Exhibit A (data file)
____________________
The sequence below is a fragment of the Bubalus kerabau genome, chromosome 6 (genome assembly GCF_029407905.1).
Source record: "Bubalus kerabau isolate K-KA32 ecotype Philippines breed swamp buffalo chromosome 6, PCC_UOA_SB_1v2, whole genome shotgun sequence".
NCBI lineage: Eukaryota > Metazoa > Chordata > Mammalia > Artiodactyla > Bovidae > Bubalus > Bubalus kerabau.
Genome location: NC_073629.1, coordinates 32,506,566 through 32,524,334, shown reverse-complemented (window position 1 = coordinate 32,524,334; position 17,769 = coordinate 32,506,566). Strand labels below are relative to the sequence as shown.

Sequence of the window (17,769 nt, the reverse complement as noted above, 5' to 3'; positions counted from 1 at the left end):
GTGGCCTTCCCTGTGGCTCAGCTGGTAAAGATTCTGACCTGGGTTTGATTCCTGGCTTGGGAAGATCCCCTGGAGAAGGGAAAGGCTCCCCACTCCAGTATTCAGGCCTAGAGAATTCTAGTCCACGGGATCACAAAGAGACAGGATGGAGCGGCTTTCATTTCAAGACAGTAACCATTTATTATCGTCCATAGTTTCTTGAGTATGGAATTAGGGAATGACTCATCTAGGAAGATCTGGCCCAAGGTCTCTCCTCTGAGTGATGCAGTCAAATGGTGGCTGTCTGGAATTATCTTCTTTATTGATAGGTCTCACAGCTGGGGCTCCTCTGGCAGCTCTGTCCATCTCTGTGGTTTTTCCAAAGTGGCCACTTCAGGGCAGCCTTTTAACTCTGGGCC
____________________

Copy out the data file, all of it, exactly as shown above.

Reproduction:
The sequence below is a fragment of the Bubalus kerabau genome, chromosome 6 (genome assembly GCF_029407905.1).
Source record: "Bubalus kerabau isolate K-KA32 ecotype Philippines breed swamp buffalo chromosome 6, PCC_UOA_SB_1v2, whole genome shotgun sequence".
NCBI lineage: Eukaryota > Metazoa > Chordata > Mammalia > Artiodactyla > Bovidae > Bubalus > Bubalus kerabau.
Genome location: NC_073629.1, coordinates 32,506,566 through 32,524,334, shown reverse-complemented (window position 1 = coordinate 32,524,334; position 17,769 = coordinate 32,506,566). Strand labels below are relative to the sequence as shown.

Sequence of the window (17,769 nt, the reverse complement as noted above, 5' to 3'; positions counted from 1 at the left end):
GTGGCCTTCCCTGTGGCTCAGCTGGTAAAGATTCTGACCTGGGTTTGATTCCTGGCTTGGGAAGATCCCCTGGAGAAGGGAAAGGCTCCCCACTCCAGTATTCAGGCCTAGAGAATTCTAGTCCACGGGATCACAAAGAGACAGGATGGAGCGGCTTTCATTTCAAGACAGTAACCATTTATTATCGTCCATAGTTTCTTGAGTATGGAATTAGGGAATGACTCATCTAGGAAGATCTGGCCCAAGGTCTCTCCTCTGAGTGATGCAGTCAAATGGTGGCTGTCTGGAATTATCTTCTTTATTGATAGGTCTCACAGCTGGGGCTCCTCTGGCAGCTCTGTCCATCTCTGTGGTTTTTCCAAAGTGGCCACTTCAGGGCAGCCTTTTAACTCTGGGCC